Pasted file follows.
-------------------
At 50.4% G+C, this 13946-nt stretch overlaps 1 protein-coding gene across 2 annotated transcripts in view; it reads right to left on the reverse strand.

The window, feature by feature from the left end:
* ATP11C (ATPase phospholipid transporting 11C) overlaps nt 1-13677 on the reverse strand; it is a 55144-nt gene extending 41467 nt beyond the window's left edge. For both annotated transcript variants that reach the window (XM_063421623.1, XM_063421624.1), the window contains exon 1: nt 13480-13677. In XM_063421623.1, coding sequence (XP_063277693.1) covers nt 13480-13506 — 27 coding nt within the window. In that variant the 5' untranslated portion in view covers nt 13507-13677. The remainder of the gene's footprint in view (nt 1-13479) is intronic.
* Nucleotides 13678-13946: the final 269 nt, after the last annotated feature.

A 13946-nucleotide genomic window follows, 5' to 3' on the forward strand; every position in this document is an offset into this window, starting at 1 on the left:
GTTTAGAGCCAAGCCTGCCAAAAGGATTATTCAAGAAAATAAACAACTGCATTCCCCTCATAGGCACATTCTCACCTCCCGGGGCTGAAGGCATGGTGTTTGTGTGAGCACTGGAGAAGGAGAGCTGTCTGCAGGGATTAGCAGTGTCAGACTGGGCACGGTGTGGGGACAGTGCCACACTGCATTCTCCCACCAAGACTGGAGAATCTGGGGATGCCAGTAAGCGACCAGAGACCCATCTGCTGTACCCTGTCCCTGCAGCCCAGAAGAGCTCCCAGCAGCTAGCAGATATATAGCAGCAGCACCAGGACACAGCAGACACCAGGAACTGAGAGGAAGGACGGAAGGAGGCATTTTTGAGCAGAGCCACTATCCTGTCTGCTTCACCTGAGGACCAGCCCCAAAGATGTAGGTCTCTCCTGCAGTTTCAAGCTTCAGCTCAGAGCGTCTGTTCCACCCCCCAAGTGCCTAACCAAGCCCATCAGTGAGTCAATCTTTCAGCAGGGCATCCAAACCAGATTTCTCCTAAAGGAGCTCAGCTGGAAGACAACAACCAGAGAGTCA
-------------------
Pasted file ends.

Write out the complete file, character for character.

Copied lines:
At 50.4% G+C, this 13946-nt stretch overlaps 1 protein-coding gene across 2 annotated transcripts in view; it reads right to left on the reverse strand.

The window, feature by feature from the left end:
* ATP11C (ATPase phospholipid transporting 11C) overlaps nt 1-13677 on the reverse strand; it is a 55144-nt gene extending 41467 nt beyond the window's left edge. For both annotated transcript variants that reach the window (XM_063421623.1, XM_063421624.1), the window contains exon 1: nt 13480-13677. In XM_063421623.1, coding sequence (XP_063277693.1) covers nt 13480-13506 — 27 coding nt within the window. In that variant the 5' untranslated portion in view covers nt 13507-13677. The remainder of the gene's footprint in view (nt 1-13479) is intronic.
* Nucleotides 13678-13946: the final 269 nt, after the last annotated feature.

A 13946-nucleotide genomic window follows, 5' to 3' on the forward strand; every position in this document is an offset into this window, starting at 1 on the left:
GTTTAGAGCCAAGCCTGCCAAAAGGATTATTCAAGAAAATAAACAACTGCATTCCCCTCATAGGCACATTCTCACCTCCCGGGGCTGAAGGCATGGTGTTTGTGTGAGCACTGGAGAAGGAGAGCTGTCTGCAGGGATTAGCAGTGTCAGACTGGGCACGGTGTGGGGACAGTGCCACACTGCATTCTCCCACCAAGACTGGAGAATCTGGGGATGCCAGTAAGCGACCAGAGACCCATCTGCTGTACCCTGTCCCTGCAGCCCAGAAGAGCTCCCAGCAGCTAGCAGATATATAGCAGCAGCACCAGGACACAGCAGACACCAGGAACTGAGAGGAAGGACGGAAGGAGGCATTTTTGAGCAGAGCCACTATCCTGTCTGCTTCACCTGAGGACCAGCCCCAAAGATGTAGGTCTCTCCTGCAGTTTCAAGCTTCAGCTCAGAGCGTCTGTTCCACCCCCCAAGTGCCTAACCAAGCCCATCAGTGAGTCAATCTTTCAGCAGGGCATCCAAACCAGATTTCTCCTAAAGGAGCTCAGCTGGAAGACAACAACCAGAGAGTCA